Thursday, March 19th: I started off day 2 of SXSW at the Pitchfork Day Party at the Mohawk just in time to see Title Fight. The party was packed with underage kids – based on the giant “X” on each of their hands – who were very excited to participate in (probably) their first mosh pit. Many times throughout the set (and throughout the day) Mohawk security had to step in to keep things in line, but they didn’t spoil anyone’s fun. In fact, considering the largely underage crowd and how packed it was, security was outright awesome. When Title Fight ended the crowd dispersed – most inside for some air and another band. By the time, Waxahatchee went on, I was able to secure a sort of good angle from upstairs and the crowd started to filter back in. Waxahatchee was a nice break up from the angst of Title Fight, calming the crowd with her blissful indie pop on a really humid day.
The next two groups are who I came see. Vince Staples is a much buzzed about hip hop artist from Long Beach, California whose mixtapes I’ve been listening to since last summer. A fan of most of what I heard, I was really excited to see them live. The performance felt lacking. It wasn’t really Vince, he seemed to be giving it his all, but the sound didn’t seem to be conveying that. The beats were kind of flat and Vince wasn’t clearly audible. The crowd was loving it, so maybe I just wasn’t getting the full effect from upstairs. Migos absolutely destroyed it from the beginning by having their own huge crew and hypemen hit the stage. Right from the start, the beats sounded good – even they’re hypemen and crew sounded better than Vince. When Migos, the three kids from Atlanta, finally joined their crew on stage, the crowd went next level and Migos did not disappoint. They had a really strong performance, got the crowd going crazy, and most importantly sounded fantastic. Migos game is strong and if you’re into hip hop, you should already be very familiar with the Georgia trio.
As soon as Migos finished, I ran over to Fader Fort to see a bit of Badbadnotgood and Ghostface Killah. I managed to catch the last few songs as I tried to make my way up through the crowd. By the time I got close and got my camera out, they were gone. Rozwell Kid is another one of the performers I was looking forward to seeing at SXSW. An excellent mix of power pop rock that brings to mind the 90’s alternative scene and a lot of Weezer influences, Rozwell Kid is something I can easily get behind. Led by Jordan Hudkin’s snark in lyrics and stage banter, the band jammed through their crunchy, distorted and extremely hooky songs with high energy to the crowd’s delight. They’re great live and great on album and it’s only a matter of time before you end up hearing one of their extremely catchy songs in a commercial or your favorite TV show.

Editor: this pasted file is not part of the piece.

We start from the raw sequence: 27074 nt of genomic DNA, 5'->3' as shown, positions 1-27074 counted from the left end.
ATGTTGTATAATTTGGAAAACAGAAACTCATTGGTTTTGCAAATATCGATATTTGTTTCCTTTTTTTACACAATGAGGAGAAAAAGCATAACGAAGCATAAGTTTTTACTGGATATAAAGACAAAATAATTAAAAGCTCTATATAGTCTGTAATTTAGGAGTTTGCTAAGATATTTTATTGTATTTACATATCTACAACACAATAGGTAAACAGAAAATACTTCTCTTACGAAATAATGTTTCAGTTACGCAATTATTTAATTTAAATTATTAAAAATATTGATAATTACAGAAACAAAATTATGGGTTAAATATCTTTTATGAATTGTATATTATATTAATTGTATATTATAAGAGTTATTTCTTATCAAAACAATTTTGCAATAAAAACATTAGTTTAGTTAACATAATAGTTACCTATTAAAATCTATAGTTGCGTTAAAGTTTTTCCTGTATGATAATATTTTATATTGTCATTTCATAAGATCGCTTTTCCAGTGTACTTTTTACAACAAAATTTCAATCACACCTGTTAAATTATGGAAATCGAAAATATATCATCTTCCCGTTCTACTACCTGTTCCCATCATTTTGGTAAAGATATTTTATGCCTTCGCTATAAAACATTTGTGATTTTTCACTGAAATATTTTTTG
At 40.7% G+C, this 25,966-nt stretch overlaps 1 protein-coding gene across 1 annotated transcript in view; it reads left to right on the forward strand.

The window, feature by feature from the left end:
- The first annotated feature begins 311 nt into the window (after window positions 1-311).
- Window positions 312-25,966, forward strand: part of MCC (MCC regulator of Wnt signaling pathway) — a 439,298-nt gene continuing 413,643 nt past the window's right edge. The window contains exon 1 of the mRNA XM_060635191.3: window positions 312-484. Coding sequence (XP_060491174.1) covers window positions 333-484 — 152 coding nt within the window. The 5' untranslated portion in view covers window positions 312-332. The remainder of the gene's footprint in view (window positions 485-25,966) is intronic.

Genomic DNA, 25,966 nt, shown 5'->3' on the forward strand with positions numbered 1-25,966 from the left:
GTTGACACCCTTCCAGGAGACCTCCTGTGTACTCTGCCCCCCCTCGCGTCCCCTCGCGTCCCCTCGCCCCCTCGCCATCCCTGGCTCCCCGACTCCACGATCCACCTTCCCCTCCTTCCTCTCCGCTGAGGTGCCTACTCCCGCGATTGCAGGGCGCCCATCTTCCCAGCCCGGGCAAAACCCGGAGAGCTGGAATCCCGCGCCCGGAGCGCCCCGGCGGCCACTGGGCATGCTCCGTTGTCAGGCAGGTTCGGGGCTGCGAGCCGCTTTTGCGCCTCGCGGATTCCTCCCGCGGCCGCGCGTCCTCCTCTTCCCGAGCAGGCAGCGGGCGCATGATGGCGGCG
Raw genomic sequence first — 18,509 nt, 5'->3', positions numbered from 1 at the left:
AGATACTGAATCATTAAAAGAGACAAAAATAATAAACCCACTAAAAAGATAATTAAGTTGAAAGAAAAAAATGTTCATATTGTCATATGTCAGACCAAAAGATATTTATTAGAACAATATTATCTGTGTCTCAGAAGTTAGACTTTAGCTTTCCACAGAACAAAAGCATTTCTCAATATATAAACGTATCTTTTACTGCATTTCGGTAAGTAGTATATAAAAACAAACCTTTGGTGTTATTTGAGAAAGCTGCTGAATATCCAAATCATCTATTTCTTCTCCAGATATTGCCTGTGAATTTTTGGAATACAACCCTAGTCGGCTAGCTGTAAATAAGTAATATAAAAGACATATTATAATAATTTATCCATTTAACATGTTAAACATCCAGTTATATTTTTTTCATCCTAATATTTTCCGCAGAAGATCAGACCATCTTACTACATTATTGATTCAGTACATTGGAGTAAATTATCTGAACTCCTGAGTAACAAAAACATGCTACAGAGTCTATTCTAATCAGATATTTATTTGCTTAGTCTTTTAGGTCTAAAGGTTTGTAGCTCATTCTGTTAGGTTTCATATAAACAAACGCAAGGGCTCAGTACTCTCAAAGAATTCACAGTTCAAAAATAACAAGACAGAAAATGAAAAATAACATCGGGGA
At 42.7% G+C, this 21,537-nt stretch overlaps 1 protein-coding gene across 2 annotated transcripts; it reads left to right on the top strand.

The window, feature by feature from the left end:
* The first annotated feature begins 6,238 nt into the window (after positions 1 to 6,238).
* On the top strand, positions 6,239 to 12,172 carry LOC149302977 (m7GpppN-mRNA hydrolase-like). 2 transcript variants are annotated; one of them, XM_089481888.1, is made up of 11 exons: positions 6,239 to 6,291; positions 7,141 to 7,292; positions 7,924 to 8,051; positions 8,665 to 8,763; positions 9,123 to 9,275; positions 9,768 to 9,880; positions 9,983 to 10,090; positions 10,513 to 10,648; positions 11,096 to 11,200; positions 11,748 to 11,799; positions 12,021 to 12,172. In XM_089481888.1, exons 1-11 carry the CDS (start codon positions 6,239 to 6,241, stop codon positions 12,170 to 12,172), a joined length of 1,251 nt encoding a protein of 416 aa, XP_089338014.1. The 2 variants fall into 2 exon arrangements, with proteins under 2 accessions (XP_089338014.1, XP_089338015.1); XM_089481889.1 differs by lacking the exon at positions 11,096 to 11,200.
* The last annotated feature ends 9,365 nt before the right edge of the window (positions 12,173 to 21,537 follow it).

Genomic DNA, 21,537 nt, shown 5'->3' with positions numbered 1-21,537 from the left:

As soon as Rozwell Kid wrapped up, I hustled over to Valhalla to see the Old Flame Records showcase. Left and Right kicked the night off with a blistering set of loud, catchy indie rock tunes. A good sized crowd showed up to see the Philadelphia rock band play old and new tunes in the small venue before the band continues on tour. Catch them when they come to your town. Next up, Yawn, changed things up with a decidedly more electronic pop indie rock sound. Fans of Passion Pit and Yeasayer should really enjoy the Chicago band’s trippy and loud stage show. The final band was one I was looking forward to seeing – South Carolina boys Hey Rocco. Hey Rocco already kind of broke in the UK and there’s no doubt they’re in for some major radio success based on their popp-y, ‘90’s influenced rock. With hooks for days and lyrics, you immediately want to sing to along. So get on the bandwagon now with two of their best tunes “Melt”and “Mom Jeans” now!
I headed over to the Swan Dive to see Ed Shrader’s Music Beat, who were easily the most interesting and experimental band I’ve seen at Austin. Ed Shrader has a weird dry sense of humor and his communication with the crowd was fantastic. And the crowd ate it up. The show was intense and I can’t wait to see this band again. If you like experimental punk with a dark comic twist, Ed Shrader’s Music Beat is someone you must check out live.
After Ed’s awesome set, I headed inside to see Massachusetts’ Speedy. Last time I saw Speedy Ortiz, they opened for Stephen Malkmus and you can tell lead singer Sadie and her cohorts are really into the ‘90’s alternative music sound. Playing loud, indie punk rock with heavy distortion, they kept the crowd energized and ready for headliners Cloud Nothings at Carpark’s big Sweet 16 Anniversary Party. Cloud Nothings took the stage to a packed house at the Swan Dive who could absolutely not wait for the band to start playing. As soon as the first chord broke out, a mosh pit broke out near the front of the stage that only grew bigger and more active throughout their hard-hitting set. The kids from Cleveland were firing on all cylinders during this show. It’s great to see how much this band has grown and come into their own. The first time I saw Cloud Nothings, the band demanded to play the DIY spot in complete darkness. Now, lead singer Dylan Baldi struts around on stage like a seasoned pro, bringing to mind Foo Fighters Dave Grohl’s gum-chewing, guitar playing lead stance. If you’re going to Coachella this year, you’ll get a shot to check them out.